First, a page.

Did Indian men do more housework during the Covid-19 lockdown? Preliminary data suggests they did, but is it enough to say that Indian homes are becoming more gender equal? The BBC's Geeta Pandey in Delhi reports.
Dr Rahul Nagar, a Delhi-based dermatologist, says there's always been "a very clear division of labour" in his home.
His wife, also a doctor, did the cooking and was the primary carer for their child. Like most middle-class Indians, they employed a part-time help who did the cleaning and dishes, while Dr Nagar did little bits and pieces.
But then came the pandemic - and as Covid-19 cases began to rise, India went into a strict lockdown and their domestic helper was unable to come to work.
"Pre-lockdown, for every five hours of work my wife did, I did one hour. But this pandemic has been a bolt from the blue," says Dr Nagar.
"During the first two months of the lockdown, we divided the chores amongst us. My wife being a government doctor couldn't stay at home and had to work throughout. So, I stayed at home and shared the chores.
"I did the babysitting, attending his online classes, bathing him and feeding him. Throughout the lockdown, I was mopping the floor. I tried my hand at cooking and baking."
Now with the lockdown relaxed, Dr Nagar says, their help is back and he has started going to his clinic a few days a week, but he is still attending his son's two-hour-long daily online classes.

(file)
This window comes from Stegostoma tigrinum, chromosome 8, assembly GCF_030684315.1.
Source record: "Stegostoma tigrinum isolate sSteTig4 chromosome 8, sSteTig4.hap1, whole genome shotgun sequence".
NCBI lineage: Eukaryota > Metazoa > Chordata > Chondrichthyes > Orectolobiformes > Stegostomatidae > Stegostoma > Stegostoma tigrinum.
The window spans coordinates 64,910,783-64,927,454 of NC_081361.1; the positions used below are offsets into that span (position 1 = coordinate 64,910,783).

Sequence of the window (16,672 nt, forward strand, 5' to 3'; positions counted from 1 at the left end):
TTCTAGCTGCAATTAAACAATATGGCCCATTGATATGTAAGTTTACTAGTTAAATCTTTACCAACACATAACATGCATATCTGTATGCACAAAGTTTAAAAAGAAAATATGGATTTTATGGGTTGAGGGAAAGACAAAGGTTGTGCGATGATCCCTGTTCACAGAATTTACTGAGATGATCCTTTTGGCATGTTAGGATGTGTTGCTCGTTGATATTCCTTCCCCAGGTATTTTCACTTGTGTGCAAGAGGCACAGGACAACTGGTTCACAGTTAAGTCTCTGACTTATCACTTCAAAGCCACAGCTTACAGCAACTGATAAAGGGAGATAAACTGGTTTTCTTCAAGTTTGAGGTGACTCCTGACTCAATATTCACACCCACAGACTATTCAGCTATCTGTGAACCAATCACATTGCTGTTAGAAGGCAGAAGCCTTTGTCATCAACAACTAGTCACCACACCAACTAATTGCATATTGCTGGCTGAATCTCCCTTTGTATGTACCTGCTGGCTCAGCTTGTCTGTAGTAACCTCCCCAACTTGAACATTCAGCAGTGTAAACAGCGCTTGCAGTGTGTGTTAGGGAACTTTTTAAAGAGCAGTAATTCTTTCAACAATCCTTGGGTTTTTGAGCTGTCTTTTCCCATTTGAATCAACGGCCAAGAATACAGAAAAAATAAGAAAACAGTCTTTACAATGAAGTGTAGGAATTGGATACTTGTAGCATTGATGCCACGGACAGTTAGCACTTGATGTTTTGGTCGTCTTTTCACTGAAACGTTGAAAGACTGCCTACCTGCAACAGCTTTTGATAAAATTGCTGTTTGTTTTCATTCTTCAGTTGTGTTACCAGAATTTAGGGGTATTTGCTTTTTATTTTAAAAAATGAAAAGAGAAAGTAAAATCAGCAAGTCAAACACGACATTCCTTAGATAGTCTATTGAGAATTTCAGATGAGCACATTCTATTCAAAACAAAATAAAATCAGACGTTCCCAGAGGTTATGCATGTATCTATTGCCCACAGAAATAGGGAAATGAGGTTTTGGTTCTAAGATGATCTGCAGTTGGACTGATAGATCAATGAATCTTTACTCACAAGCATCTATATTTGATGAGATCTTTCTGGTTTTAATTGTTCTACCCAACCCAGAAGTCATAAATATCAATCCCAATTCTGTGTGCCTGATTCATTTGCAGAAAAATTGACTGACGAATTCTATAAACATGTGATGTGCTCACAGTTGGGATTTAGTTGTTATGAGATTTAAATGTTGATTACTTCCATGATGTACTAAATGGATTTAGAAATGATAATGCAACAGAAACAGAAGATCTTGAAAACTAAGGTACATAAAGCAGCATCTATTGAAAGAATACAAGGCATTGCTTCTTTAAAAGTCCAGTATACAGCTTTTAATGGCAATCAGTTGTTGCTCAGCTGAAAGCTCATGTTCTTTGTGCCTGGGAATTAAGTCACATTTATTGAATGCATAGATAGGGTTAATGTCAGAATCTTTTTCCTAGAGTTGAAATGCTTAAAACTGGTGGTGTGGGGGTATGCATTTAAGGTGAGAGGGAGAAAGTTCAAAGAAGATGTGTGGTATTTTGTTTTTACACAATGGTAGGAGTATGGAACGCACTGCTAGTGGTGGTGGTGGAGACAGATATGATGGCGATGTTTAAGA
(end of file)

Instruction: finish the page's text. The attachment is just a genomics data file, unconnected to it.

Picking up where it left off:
"Now my wife and I put in equal number of hours on chores and childcare. We are even-stevens," he laughs.
Dr Nagar is not alone - data shows that Indian men did more chores in April, the first month of the lockdown, than they had earlier.
Ashwini Deshpande, professor of economics at Ashoka University, compared the data put out by the Centre for Monitoring Indian Economy (CMIE), an independent think tank, for the months of December 2019 and April 2020.
Her estimate shows that the lockdown saw both men and women spend more hours on chores. Of course, women were still doing most of the work, but the increase in the time spent on housework was more for men than for women.
"This meant that the gender gap in average hours spent on domestic work decreased in the first month of the lockdown, nationally as well as across most states," Prof Deshpande wrote in a paper analysing the CMIE data.